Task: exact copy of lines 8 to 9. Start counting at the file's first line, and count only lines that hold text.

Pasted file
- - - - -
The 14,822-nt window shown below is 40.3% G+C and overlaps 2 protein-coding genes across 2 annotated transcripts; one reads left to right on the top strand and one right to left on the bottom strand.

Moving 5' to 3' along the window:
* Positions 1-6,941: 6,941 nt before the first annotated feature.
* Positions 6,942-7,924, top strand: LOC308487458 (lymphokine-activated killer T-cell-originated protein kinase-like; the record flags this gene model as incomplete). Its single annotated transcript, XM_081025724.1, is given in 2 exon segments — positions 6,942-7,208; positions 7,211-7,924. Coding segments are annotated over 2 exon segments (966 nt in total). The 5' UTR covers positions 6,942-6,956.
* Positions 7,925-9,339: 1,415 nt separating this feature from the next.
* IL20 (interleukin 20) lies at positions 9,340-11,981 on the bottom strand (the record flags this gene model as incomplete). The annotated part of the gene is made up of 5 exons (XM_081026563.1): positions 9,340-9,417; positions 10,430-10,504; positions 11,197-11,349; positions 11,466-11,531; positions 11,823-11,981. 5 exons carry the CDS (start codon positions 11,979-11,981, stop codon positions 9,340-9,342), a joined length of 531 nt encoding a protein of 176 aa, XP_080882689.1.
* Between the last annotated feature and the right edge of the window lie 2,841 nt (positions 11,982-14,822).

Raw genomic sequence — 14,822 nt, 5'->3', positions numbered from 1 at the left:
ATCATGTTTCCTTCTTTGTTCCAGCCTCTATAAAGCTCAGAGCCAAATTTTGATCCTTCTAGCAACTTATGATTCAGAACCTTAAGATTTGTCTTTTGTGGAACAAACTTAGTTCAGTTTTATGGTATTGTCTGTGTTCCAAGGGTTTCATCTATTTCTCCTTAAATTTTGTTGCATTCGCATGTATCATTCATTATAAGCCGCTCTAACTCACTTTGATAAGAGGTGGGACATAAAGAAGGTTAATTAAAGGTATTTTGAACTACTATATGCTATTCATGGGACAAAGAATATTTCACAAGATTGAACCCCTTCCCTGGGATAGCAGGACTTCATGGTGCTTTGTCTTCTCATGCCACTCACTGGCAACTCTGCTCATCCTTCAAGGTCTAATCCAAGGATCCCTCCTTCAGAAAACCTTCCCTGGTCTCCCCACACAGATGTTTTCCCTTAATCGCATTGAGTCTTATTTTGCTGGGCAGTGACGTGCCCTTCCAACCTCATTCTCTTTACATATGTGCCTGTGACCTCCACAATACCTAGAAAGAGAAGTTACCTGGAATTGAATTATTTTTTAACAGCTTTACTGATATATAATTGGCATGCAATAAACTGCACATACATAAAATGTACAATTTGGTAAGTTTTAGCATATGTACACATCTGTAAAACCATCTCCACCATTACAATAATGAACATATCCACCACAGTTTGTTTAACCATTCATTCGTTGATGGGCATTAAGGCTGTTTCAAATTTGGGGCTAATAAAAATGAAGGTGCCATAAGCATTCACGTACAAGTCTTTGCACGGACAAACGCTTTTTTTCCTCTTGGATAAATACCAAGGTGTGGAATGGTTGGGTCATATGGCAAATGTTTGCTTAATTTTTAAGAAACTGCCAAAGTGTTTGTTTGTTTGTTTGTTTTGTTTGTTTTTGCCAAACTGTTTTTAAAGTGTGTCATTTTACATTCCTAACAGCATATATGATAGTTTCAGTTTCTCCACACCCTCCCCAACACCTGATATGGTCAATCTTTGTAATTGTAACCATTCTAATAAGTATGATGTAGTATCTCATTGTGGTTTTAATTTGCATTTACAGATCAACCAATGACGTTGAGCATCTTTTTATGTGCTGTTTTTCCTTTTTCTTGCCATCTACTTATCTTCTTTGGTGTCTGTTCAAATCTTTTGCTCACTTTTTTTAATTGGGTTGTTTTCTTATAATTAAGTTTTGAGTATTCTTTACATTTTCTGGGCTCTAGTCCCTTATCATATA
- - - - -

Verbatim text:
Raw genomic sequence — 14,822 nt, 5'->3', positions numbered from 1 at the left:
ATCATGTTTCCTTCTTTGTTCCAGCCTCTATAAAGCTCAGAGCCAAATTTTGATCCTTCTAGCAACTTATGATTCAGAACCTTAAGATTTGTCTTTTGTGGAACAAACTTAGTTCAGTTTTATGGTATTGTCTGTGTTCCAAGGGTTTCATCTATTTCTCCTTAAATTTTGTTGCATTCGCATGTATCATTCATTATAAGCCGCTCTAACTCACTTTGATAAGAGGTGGGACATAAAGAAGGTTAATTAAAGGTATTTTGAACTACTATATGCTATTCATGGGACAAAGAATATTTCACAAGATTGAACCCCTTCCCTGGGATAGCAGGACTTCATGGTGCTTTGTCTTCTCATGCCACTCACTGGCAACTCTGCTCATCCTTCAAGGTCTAATCCAAGGATCCCTCCTTCAGAAAACCTTCCCTGGTCTCCCCACACAGATGTTTTCCCTTAATCGCATTGAGTCTTATTTTGCTGGGCAGTGACGTGCCCTTCCAACCTCATTCTCTTTACATATGTGCCTGTGACCTCCACAATACCTAGAAAGAGAAGTTACCTGGAATTGAATTATTTTTTAACAGCTTTACTGATATATAATTGGCATGCAATAAACTGCACATACATAAAATGTACAATTTGGTAAGTTTTAGCATATGTACACATCTGTAAAACCATCTCCACCATTACAATAATGAACATATCCACCACAGTTTGTTTAACCATTCATTCGTTGATGGGCATTAAGGCTGTTTCAAATTTGGGGCTAATAAAAATGAAGGTGCCATAAGCATTCACGTACAAGTCTTTGCACGGACAAACGCTTTTTTTCCTCTTGGATAAATACCAAGGTGTGGAATGGTTGGGTCATATGGCAAATGTTTGCTTAATTTTTAAGAAACTGCCAAAGTGTTTGTTTGTTTGTTTGTTTTGTTTGTTTTTGCCAAACTGTTTTTAAAGTGTGTCATTTTACATTCCTAACAGCATATATGATAGTTTCAGTTTCTCCACACCCTCCCCAACACCTGATATGGTCAATCTTTGTAATTGTAACCATTCTAATAAGTATGATGTAGTATCTCATTGTGGTTTTAATTTGCATTTACAGATCAACCAATGACGTTGAGCATCTTTTTATGTGCTGTTTTTCCTTTTTCTTGCCATCTACTTATCTTCTTTGGTGTCTGTTCAAATCTTTTGCTCACTTTTTTTAATTGGGTTGTTTTCTTATAATTAAGTTTTGAGTATTCTTTACATTTTCTGGGCTCTAGTCCCTTATCATATA